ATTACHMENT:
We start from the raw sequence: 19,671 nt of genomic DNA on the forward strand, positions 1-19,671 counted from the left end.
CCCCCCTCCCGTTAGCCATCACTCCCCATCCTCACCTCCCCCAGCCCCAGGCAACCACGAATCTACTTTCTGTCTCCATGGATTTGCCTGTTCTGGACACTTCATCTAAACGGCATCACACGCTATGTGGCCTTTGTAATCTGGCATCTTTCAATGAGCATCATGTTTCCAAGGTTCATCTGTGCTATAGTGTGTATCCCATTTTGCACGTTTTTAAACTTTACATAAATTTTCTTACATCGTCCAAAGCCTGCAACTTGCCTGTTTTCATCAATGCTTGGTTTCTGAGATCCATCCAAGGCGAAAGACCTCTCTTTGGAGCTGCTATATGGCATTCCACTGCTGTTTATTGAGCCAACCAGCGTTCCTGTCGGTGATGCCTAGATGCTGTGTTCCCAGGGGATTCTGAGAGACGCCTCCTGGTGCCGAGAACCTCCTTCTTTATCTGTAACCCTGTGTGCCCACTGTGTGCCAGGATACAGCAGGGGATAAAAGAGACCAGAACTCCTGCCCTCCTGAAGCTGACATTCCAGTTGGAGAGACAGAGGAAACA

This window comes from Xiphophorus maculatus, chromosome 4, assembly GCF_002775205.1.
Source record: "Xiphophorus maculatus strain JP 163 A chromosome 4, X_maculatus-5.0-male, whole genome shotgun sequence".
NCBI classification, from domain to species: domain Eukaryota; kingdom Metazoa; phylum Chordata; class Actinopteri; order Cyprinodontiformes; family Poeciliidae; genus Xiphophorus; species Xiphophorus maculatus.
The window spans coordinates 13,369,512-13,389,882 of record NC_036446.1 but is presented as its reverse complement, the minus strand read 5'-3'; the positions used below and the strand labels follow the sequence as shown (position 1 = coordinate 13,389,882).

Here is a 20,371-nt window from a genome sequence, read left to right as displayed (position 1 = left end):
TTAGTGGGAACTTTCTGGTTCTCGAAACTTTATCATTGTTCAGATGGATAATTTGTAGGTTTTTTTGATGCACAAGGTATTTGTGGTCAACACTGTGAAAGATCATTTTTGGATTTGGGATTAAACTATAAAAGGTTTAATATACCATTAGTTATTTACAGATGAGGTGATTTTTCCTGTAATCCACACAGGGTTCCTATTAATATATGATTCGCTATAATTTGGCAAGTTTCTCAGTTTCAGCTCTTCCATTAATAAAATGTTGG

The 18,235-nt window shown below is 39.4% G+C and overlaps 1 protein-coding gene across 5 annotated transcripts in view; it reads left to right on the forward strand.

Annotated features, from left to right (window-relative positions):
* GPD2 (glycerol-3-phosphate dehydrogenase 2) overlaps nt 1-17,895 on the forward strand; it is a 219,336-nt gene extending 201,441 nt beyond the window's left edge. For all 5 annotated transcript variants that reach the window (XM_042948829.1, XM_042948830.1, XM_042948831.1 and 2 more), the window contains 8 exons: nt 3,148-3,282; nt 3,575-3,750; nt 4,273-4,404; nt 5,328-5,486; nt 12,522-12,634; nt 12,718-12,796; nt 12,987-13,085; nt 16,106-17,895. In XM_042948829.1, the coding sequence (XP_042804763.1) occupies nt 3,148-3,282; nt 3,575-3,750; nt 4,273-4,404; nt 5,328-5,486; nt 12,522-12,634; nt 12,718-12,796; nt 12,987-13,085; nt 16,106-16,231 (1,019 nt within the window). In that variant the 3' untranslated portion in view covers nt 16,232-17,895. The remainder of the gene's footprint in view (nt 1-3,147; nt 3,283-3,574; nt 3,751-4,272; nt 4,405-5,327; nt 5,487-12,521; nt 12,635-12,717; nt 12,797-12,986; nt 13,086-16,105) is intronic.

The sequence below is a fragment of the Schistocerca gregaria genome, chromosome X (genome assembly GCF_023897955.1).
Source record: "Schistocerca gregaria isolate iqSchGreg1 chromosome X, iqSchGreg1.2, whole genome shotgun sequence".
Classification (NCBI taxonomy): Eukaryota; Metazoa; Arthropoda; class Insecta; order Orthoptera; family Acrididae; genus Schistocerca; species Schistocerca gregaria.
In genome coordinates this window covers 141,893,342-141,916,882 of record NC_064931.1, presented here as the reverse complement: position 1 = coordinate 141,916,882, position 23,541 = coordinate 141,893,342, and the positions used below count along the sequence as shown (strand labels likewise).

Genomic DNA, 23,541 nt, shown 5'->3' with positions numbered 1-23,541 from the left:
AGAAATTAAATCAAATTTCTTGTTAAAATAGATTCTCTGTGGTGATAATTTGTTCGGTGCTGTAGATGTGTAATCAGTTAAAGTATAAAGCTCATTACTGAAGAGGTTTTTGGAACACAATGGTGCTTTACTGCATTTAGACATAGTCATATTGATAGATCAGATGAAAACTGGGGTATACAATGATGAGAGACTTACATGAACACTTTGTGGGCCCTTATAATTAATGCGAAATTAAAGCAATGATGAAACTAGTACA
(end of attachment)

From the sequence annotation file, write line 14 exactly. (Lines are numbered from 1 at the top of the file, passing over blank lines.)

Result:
Classification (NCBI taxonomy): Eukaryota; Metazoa; Arthropoda; class Insecta; order Orthoptera; family Acrididae; genus Schistocerca; species Schistocerca gregaria.